By Patrick Hürtgen
This paper explores the importance of shocks to consumer misperceptions, or “noise shocks”, in a quantitative business cycle model. I embed imperfect information as in Lorenzoni (2009) into a new Keynesian model with price and wage rigidities. Agents learn about the components of labor productivity by only observing aggregate productivity and a noisy signal. Noise shocks lead to expectational errors about the true fundamentals triggering aggregate fluctuations. Estimating the model with Bayesian methods on US data shows that noise shocks contribute to 20 percent of consumption fluctuations at short horizons. Wage rigidity is pivotal for the importance of noise shocks.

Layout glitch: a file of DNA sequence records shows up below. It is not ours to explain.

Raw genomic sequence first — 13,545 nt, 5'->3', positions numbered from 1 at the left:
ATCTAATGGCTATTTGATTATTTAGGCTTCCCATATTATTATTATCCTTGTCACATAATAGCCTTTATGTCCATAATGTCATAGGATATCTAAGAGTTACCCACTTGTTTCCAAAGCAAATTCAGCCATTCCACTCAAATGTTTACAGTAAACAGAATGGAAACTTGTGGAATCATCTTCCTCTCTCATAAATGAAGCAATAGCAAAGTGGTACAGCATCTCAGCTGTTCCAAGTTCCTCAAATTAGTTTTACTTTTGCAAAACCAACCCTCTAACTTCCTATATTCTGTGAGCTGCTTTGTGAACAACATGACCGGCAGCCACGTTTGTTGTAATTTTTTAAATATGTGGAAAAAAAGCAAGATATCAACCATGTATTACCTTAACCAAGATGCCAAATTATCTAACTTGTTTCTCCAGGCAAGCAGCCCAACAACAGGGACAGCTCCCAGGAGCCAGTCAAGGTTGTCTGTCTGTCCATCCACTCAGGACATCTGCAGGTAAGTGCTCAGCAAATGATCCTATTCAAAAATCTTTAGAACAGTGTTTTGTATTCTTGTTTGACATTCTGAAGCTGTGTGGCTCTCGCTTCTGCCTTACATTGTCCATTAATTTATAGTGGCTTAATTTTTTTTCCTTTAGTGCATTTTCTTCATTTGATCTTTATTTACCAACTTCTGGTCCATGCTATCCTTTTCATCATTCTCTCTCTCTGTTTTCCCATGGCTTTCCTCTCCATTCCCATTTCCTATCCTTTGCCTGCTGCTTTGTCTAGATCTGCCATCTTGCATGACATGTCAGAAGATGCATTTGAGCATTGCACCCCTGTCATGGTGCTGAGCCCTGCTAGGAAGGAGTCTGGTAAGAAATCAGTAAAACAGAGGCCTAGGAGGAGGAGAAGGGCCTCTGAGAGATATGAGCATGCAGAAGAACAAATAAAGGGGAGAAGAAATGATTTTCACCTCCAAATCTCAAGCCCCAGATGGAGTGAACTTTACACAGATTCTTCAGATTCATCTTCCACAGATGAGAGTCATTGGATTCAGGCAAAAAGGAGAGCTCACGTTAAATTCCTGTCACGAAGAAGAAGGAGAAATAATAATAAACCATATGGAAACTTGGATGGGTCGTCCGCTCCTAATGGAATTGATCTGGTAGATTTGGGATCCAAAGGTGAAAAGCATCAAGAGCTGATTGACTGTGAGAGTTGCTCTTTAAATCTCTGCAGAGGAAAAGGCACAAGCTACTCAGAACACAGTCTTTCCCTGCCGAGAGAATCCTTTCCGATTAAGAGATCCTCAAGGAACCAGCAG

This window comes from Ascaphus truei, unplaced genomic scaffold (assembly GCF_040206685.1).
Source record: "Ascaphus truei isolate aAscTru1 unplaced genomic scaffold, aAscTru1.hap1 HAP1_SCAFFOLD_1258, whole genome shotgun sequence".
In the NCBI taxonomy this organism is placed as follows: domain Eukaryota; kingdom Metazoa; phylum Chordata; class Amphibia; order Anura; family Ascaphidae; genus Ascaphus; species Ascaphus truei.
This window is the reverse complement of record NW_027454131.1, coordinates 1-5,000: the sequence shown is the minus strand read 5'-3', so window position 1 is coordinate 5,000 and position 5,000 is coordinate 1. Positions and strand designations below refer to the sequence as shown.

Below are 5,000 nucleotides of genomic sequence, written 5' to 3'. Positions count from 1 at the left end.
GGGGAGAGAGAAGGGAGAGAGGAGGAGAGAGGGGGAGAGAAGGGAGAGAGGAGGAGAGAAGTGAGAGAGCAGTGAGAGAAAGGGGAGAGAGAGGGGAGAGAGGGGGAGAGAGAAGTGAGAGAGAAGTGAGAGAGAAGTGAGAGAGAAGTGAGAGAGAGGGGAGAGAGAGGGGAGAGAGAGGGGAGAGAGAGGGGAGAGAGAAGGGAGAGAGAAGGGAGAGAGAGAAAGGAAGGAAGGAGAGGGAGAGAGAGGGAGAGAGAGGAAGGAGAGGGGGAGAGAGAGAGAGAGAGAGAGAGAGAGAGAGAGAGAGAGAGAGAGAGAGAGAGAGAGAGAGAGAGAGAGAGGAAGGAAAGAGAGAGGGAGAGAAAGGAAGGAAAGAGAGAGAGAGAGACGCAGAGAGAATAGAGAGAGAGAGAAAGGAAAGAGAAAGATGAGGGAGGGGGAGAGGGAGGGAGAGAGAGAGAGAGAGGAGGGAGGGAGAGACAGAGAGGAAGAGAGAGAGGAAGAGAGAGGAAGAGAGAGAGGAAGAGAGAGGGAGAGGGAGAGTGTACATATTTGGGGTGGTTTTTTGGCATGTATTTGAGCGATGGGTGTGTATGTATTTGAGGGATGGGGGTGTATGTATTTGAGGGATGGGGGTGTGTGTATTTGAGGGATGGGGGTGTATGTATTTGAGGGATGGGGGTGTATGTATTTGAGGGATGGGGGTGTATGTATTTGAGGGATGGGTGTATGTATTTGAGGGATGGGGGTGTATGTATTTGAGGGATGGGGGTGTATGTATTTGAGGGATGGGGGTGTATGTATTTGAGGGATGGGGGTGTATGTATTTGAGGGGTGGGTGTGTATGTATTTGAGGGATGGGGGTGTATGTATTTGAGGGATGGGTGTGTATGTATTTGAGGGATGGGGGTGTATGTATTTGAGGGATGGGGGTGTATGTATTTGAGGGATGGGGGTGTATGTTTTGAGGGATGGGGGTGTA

We are probably experiencing very large noise shocks these days. Maybe this paper can help us understand what is going on. Too bad there is no capital in the model, which could have given us some hints about the current stock market behavior.